This week in Geneva, Switzerland, over 75 nations are debating why the ‘where’ is as powerful as the ‘what’ in branding premium products, from Champagne to Prosciutto di Parma.
The World Intellectual Property Organization (WIPO) Diplomatic Conference is laboring to update the existing 1958 agreement protecting appellations of origin on a global level, hoping this updated language will encourage additional countries to join. Let’s say, the Unites States, for example.
Having formed a career around defending the value of origin in wine and food, I can sincerely appreciate the importance of courting the U.S. and other countries to help protect the geographic identity of products made with passion and integrity for hundreds of years in a specific location.
After all, would you pay a premium for a jug of “Hearty Burgundy,” a chunk of domestic parmesan cheese, or a generic balsamic vinegar? All of these products have capitalized on the name of real deal products by using their geographic brand to label and sell less expensive products. In many cases, they are displayed side by side at retail, leaving it up to consumers to make the distinction.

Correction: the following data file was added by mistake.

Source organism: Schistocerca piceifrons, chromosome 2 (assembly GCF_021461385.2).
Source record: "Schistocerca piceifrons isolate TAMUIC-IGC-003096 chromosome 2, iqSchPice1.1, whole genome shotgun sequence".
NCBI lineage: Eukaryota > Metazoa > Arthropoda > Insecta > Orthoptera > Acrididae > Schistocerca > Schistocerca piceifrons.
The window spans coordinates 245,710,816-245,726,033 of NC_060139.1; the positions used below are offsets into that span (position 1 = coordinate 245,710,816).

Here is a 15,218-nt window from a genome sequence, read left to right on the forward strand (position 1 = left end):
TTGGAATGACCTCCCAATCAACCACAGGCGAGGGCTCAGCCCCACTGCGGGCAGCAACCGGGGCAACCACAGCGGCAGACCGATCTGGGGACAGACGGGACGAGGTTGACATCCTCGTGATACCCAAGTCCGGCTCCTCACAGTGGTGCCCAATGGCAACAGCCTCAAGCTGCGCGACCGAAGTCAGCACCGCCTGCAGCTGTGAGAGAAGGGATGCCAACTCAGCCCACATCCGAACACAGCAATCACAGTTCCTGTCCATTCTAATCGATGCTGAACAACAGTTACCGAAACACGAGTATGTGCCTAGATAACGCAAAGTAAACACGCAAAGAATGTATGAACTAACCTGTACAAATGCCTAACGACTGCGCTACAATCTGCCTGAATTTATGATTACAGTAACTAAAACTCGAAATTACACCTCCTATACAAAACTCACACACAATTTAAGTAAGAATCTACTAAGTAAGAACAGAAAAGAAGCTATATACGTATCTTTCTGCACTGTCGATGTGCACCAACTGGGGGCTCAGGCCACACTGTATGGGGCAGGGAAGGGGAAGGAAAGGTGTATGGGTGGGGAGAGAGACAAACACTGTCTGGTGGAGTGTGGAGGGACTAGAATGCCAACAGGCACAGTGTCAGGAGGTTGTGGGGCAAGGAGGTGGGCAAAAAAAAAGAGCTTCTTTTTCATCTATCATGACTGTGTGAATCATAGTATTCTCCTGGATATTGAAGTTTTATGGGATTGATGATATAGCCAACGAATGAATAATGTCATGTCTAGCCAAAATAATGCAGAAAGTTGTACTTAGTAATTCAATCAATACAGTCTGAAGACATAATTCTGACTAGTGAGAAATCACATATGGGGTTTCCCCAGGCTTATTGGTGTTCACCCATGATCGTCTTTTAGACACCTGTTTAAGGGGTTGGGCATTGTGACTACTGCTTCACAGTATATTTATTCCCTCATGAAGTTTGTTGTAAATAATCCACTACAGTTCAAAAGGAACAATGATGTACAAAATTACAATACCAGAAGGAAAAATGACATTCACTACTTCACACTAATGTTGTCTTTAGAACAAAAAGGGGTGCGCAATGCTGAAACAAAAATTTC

I have worked in food and beverage public relations for nearly 15 years. I love it whole-heartedly, but let’s be honest. I’m not curing cancer. That said, what I am proud of is this. By defending the value and beauty of products of geographic distinction from Prosciutto di Parma to Rioja, my colleagues and I have fought, and continue to fight to help lovers of food and drink make informed decisions when they’re standing in the wine store, or cheese aisle, or deli counter.
Here’s to hoping this diplomatic conference makes inroads towards a strengthened agreement that the U.S. and other countries around the world can get behind.